Matthew Quigley, correctional officer in Connecticut, AFSCME Local 1565, Council 4: “Big-money corporations and super-wealthy special interests are trying to prevent correctional officers, firefighters, police officers and other working people from having the freedom to join together and create positive working conditions. When we belong to strong unions, we are better able to fight for staffing levels, equipment and training that save lives within state prisons and the communities where we work and live.”

Stephanie Wiley, child care attendant in Columbus, Ohio, AFSCME Local 4/OAPSE: “Our ability to speak together with a collective voice ensures that we can better assist children who need our help. That’s why I am deeply concerned about the Supreme Court case, which could severely limit our voice on the job and hurt our ability to best serve the children we care so much about.”

Labor Has a Special Responsibility to Stop Sexual Harassment

by Richard Trumka via California Labor Federation

AFL-CIO President Richard Trumka delivered the following remarks at a labor movement convening on sexual harassment:

Good morning, everybody. And thank you for being here.

I want to start by reading the AFL-CIO Code of Conduct, which is also printed out on the cards in front of you. It is as follows:

The AFL-CIO is committed to providing an environment free from discrimination and harassment, regardless of an individual’s race, ethnicity, religion, color, sex, age, national origin, sexual orientation, disability, gender identity or expression, ancestry, pregnancy, or any other characteristic prohibited by law.

As such, the AFL-CIO will not tolerate discriminatory, harassing or otherwise unacceptable behavior in the workplace or at any of its activities, events or meetings. It adopts the following code of conduct and expects everyone in the workplace—and those who participate in any of its activities, events or meetings—to abide by it.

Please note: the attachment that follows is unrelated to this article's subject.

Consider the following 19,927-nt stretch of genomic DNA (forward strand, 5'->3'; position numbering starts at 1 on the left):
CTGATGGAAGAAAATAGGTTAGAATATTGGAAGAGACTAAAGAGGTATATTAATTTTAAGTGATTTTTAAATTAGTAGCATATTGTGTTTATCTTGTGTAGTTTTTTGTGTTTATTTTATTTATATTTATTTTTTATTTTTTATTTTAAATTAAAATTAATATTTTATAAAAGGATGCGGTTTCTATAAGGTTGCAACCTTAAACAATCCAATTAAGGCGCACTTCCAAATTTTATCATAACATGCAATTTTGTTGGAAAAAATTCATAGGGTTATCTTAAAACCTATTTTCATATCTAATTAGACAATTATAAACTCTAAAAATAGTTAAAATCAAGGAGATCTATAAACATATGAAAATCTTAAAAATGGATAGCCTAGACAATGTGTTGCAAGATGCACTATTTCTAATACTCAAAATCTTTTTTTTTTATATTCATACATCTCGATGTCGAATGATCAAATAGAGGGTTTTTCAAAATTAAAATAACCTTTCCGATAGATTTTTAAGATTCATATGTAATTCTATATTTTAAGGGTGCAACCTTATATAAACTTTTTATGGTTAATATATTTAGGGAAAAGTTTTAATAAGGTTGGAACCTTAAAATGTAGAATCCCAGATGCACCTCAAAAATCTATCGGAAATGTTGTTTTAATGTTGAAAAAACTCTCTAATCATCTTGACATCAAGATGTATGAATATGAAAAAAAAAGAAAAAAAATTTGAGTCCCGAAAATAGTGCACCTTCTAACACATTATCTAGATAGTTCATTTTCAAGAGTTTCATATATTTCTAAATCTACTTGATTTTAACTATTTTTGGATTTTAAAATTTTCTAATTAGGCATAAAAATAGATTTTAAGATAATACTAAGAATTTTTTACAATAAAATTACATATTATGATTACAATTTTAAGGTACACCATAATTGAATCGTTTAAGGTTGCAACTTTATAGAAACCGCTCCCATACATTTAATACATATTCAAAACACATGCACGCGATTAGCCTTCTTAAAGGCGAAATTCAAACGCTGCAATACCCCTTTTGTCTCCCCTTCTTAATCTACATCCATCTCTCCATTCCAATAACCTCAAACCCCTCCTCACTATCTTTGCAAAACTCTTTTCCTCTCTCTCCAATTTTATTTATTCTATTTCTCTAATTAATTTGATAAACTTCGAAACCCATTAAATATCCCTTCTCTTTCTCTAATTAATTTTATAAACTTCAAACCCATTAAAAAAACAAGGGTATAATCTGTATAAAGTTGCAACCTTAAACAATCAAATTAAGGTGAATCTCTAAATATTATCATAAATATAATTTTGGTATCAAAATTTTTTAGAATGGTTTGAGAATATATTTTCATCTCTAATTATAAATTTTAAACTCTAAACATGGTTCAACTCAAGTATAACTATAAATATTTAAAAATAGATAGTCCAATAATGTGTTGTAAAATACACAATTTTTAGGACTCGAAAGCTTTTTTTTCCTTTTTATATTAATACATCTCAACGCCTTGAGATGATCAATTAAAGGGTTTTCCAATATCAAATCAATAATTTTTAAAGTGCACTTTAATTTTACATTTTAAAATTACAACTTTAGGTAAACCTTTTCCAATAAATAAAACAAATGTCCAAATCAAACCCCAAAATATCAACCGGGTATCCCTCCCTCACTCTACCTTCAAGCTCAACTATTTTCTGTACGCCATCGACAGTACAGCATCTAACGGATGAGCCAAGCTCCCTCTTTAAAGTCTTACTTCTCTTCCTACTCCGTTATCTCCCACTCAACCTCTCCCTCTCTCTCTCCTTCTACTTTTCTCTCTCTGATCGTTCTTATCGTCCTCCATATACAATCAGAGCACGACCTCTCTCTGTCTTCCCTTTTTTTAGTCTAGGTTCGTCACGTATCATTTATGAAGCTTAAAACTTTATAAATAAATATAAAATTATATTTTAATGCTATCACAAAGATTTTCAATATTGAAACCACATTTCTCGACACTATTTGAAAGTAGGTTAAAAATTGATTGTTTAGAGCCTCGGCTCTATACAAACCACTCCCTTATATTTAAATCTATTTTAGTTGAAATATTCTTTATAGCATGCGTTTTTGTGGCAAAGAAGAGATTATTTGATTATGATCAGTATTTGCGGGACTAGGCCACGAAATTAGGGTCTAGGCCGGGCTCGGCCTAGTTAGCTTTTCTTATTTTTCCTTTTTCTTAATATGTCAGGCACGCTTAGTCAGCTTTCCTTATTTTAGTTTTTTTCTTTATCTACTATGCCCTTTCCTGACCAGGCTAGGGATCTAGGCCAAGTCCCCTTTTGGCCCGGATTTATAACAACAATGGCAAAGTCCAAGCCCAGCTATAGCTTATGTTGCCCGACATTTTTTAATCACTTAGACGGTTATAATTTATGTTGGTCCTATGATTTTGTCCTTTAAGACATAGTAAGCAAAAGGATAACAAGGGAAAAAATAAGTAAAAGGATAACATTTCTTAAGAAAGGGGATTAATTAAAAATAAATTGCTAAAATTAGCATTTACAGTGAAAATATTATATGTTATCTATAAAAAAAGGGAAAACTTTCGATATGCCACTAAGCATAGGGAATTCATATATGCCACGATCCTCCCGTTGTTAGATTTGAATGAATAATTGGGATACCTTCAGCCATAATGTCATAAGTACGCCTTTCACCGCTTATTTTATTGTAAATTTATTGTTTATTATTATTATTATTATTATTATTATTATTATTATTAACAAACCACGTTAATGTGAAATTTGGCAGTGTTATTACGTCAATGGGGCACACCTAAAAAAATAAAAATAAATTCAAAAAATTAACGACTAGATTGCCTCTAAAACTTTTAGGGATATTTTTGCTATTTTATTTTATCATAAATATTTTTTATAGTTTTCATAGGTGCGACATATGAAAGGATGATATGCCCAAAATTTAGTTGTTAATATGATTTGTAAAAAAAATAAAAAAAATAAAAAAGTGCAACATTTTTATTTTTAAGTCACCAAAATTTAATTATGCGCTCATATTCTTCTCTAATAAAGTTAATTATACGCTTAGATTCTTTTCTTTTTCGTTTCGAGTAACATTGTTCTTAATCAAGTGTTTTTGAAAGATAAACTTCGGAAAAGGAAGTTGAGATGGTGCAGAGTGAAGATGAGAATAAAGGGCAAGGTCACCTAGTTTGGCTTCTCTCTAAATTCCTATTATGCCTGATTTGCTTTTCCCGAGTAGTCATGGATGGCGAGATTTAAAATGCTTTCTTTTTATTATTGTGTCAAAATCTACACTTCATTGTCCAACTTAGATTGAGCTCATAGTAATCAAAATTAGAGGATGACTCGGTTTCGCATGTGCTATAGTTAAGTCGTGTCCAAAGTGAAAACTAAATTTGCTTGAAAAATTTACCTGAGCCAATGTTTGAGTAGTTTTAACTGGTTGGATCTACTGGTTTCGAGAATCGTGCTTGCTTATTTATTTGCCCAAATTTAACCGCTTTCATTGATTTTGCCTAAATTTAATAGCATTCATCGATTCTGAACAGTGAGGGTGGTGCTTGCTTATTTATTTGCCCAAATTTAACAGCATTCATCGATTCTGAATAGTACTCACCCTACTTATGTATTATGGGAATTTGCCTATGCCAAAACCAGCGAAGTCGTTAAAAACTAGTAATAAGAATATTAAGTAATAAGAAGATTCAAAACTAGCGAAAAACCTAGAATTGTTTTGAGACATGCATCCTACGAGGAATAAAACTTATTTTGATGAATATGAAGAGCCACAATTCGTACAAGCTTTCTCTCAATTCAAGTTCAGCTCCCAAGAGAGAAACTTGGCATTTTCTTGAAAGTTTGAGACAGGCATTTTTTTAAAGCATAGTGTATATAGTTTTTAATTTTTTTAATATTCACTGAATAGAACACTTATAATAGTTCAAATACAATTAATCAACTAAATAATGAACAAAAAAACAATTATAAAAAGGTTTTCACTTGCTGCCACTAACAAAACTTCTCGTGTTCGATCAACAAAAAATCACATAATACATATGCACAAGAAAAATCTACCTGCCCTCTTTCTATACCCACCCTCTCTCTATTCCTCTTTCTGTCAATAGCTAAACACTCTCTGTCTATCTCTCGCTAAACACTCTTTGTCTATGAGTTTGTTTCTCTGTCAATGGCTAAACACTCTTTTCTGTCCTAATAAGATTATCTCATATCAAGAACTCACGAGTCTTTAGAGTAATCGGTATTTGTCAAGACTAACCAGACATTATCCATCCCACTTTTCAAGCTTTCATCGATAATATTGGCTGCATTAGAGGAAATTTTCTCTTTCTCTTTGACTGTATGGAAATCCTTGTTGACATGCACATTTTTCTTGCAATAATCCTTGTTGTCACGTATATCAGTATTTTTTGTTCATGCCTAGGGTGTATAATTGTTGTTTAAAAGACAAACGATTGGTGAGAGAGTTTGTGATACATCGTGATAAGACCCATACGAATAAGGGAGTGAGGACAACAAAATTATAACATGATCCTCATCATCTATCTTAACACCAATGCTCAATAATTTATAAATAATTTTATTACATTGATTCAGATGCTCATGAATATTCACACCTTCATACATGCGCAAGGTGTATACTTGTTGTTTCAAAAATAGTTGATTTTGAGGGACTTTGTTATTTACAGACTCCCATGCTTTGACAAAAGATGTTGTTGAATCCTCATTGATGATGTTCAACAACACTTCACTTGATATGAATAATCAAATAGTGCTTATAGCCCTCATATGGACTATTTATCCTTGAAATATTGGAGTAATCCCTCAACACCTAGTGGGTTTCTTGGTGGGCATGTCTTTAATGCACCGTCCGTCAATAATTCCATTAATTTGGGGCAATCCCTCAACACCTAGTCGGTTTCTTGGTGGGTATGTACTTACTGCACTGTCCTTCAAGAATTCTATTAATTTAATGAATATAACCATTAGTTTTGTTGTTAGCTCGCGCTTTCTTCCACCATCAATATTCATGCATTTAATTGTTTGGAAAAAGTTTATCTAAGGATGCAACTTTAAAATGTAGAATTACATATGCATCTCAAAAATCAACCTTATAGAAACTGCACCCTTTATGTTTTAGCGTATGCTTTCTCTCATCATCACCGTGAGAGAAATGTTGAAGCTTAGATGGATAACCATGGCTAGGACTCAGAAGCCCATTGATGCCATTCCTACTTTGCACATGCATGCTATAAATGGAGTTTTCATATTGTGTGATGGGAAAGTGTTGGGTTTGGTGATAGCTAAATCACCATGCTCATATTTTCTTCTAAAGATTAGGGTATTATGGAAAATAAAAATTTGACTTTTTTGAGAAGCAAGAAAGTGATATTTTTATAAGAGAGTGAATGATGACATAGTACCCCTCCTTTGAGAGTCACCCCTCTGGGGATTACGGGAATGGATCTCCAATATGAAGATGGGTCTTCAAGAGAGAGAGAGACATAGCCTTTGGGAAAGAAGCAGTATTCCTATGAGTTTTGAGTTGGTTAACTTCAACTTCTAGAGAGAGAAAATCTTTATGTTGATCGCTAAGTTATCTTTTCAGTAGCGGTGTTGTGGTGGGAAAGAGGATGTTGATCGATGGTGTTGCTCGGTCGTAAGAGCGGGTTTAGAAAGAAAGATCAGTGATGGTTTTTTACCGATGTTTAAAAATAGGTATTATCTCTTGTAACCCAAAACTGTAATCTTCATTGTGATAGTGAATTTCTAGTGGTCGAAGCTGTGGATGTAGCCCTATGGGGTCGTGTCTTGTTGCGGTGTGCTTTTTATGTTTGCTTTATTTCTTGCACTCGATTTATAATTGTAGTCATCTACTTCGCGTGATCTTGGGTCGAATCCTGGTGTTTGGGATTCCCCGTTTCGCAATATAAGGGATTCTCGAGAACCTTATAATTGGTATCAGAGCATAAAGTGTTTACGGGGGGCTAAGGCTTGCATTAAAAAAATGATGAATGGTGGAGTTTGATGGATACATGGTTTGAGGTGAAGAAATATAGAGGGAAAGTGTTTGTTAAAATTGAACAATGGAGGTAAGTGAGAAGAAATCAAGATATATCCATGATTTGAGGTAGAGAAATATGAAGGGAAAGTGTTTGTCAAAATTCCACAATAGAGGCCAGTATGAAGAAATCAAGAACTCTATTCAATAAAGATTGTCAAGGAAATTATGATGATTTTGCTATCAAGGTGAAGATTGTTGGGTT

Our designee for this meeting is Chris Neff, executive assistant to the secretary-treasurer. If you see or experience something that you think is prohibited by the code, please let Chris know.

Long before Harvey Weinstein became a household name, we adopted this comprehensive Code of Conduct that goes beyond the law of the land and is read at every AFL-CIO event throughout the country.

When we begin our union events with these important words, it’s a powerful signal that harassment, retaliation and discrimination won’t be tolerated; and it helps move the cultural change we need at work and in our unions.

This conversation we are about to have is long overdue. I am extremely proud of and humbled by the courage of women who are bringing the issue of sexual harassment to the forefront, including my sister and partner AFL-CIO Secretary-Treasurer Liz Shuler.

I also want to recognize and thank the labor leaders who have joined us today, along with the incredible allies and partners who are leading this work and strengthening the important intersection of workers’, women’s and civil rights.

Together, we can create an America where every single person can work free from sexual harassment.

This meeting is so important. We need men and women working together to end sexual harassment in the workplace. And some of us are in positions of power to influence the culture in our organizations and workplaces. That’s right. I want to acknowledge my privilege.

I came from humble beginnings. And I’ve worked hard to get where I am today. But there is no denying I am a white man in a position of power. Social and cultural norms have been specifically enforced to benefit people like me.

When I go to work, I don’t have to worry about someone touching me inappropriately or judging me by what I’m wearing. I don’t have to live in fear of harassment or reprisal. When I speak with passion and conviction, no one calls me bossy.

Let me assert another hard truth.

Labor has been part of the problem.

The sexism and misogyny in our ranks has been tolerated for far too long. Some of you have personally experienced it. The looks. The comments. The innuendo.

This old boys’ club mentality must die, and it must die today.

Here is the good news: Labor is part of the solution.

We are still the greatest force for social change in America.

We can combat sexism with solidarity. We can tear down misogyny with movement building. We can use our contracts to discourage bad behavior and punish bad actors.

That’s exactly what we are focused on here today.

Let me leave you with this.

No worker should be treated like a piece of property.

No one should be touched, bullied, harassed, assaulted or discriminated against on the job.

We must do everything in our power to protect working people from sexism, misogyny, racism, xenophobia, transphobia and homophobia. And we must hold abusers accountable.

Every single person who lives and works in America has the right to do so safely.

And we have a special responsibility to make that happen.

I’m here today as the leader of the AFL-CIO because stopping sexual harassment is both an institutional priority and a moral necessity. But our conscience on this issue is my friend and partner Secretary-Treasurer Liz Shuler. I am committed to listening to her and working with all of you to make the needed changes to end sexual harassment once and for all.

Thank you.